Think of the Badlands National Park as remote and prepare accordingly. You can access free public Wi-Fi in the Ben Reifel Visitor Center, the main visitors center about eight miles into the park from the Northeast Entrance — one of three main entrances, all in the North Unit.

But expect spotty cellular service elsewhere. Neighboring Cedar Pass Lodge serves as Badlands National Park's only commercial hub, with a restaurant, gift shop and snacks for sale.

Restrooms are available here as well as in the park's two visitors centers, campgrounds and picnic area. The lodge, visitors centers and restrooms are fully wheelchair accessible.

Badlands National ParkCome prepared with ample supplies of water; you'll find few places to refill water bottles. This is especially important if you go hiking; the Park Service recommends two quarts per person for every two hours of hiking.

Also bring your own food, sunscreen, hat and sunglasses. Sturdy hiking boots will help with footing on some of the looser trails and also protect you from cactus spines and, possibly, snake bites.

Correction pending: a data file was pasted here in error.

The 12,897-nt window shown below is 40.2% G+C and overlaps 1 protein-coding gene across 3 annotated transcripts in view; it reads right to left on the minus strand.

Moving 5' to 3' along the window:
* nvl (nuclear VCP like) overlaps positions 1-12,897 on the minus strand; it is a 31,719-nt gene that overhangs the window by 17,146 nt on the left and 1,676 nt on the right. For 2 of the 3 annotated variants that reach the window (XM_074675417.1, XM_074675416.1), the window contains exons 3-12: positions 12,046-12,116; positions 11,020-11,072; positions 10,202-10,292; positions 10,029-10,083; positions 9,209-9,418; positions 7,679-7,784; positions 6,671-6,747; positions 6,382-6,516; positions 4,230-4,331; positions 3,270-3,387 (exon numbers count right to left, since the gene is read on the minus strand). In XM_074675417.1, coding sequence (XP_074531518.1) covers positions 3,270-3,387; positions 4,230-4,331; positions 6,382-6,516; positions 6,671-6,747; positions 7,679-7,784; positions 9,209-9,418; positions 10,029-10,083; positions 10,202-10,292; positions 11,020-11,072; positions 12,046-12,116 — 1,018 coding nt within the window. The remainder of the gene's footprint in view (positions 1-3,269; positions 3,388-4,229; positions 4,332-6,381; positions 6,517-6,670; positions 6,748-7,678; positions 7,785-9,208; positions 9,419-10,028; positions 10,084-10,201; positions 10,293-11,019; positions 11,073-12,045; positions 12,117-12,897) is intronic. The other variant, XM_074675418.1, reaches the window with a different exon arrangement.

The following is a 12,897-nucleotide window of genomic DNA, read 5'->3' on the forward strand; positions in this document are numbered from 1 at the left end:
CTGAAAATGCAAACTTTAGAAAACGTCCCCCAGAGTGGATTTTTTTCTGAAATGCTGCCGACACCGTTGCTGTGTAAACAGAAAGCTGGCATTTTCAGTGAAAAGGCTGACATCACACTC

That said, you don't have to be an outdoors expert or hiking pro to enjoy the park. In addition to scenic drives and turnouts, there are easy short hikes of less than one mile and one fully accessible boardwalk trail as well as wooden boardwalks at most scenic overlooks, which makes them accessible to all visitors.

The Badlands has no namesake hotel or even many other services — but with little commercial fanfare to get in the way it is easy to appreciate its ancient geological, Native American and homesteading past.

For the closest experience to nature, try camping. In addition to backcountry camping for the super experienced, Badlands National Park offers two campgrounds. The primitive, first-come-first-served Sage Creek Campground in the park's northwest has 22 sites for free, vault toilets, picnic benches and bison trails.

For running water and electricity, opt for the Cedar Pass Campground, adjacent to Cedar Pass Lodge, where you'll find RV and tent camping sites with shaded picnic tables.